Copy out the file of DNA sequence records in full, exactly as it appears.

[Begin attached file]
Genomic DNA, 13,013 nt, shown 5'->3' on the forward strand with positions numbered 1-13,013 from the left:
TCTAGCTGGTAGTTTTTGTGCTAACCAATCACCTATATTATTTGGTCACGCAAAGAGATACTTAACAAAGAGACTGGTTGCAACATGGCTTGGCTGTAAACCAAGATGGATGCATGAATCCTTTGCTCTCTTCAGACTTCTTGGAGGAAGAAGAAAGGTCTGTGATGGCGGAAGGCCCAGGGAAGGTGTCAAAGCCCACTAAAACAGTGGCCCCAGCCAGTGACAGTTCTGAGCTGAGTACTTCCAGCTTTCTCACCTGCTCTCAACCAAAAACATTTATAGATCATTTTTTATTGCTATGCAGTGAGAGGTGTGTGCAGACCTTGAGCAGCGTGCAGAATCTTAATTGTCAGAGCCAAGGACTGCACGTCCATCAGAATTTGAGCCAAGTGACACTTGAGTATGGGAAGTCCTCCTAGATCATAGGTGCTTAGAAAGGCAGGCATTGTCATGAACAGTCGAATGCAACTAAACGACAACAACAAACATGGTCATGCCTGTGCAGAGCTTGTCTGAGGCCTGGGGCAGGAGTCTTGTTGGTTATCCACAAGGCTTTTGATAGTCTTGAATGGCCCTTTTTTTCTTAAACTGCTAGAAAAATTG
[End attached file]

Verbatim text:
Genomic DNA, 13,013 nt, shown 5'->3' on the forward strand with positions numbered 1-13,013 from the left:
TCTAGCTGGTAGTTTTTGTGCTAACCAATCACCTATATTATTTGGTCACGCAAAGAGATACTTAACAAAGAGACTGGTTGCAACATGGCTTGGCTGTAAACCAAGATGGATGCATGAATCCTTTGCTCTCTTCAGACTTCTTGGAGGAAGAAGAAAGGTCTGTGATGGCGGAAGGCCCAGGGAAGGTGTCAAAGCCCACTAAAACAGTGGCCCCAGCCAGTGACAGTTCTGAGCTGAGTACTTCCAGCTTTCTCACCTGCTCTCAACCAAAAACATTTATAGATCATTTTTTATTGCTATGCAGTGAGAGGTGTGTGCAGACCTTGAGCAGCGTGCAGAATCTTAATTGTCAGAGCCAAGGACTGCACGTCCATCAGAATTTGAGCCAAGTGACACTTGAGTATGGGAAGTCCTCCTAGATCATAGGTGCTTAGAAAGGCAGGCATTGTCATGAACAGTCGAATGCAACTAAACGACAACAACAAACATGGTCATGCCTGTGCAGAGCTTGTCTGAGGCCTGGGGCAGGAGTCTTGTTGGTTATCCACAAGGCTTTTGATAGTCTTGAATGGCCCTTTTTTTCTTAAACTGCTAGAAAAATTG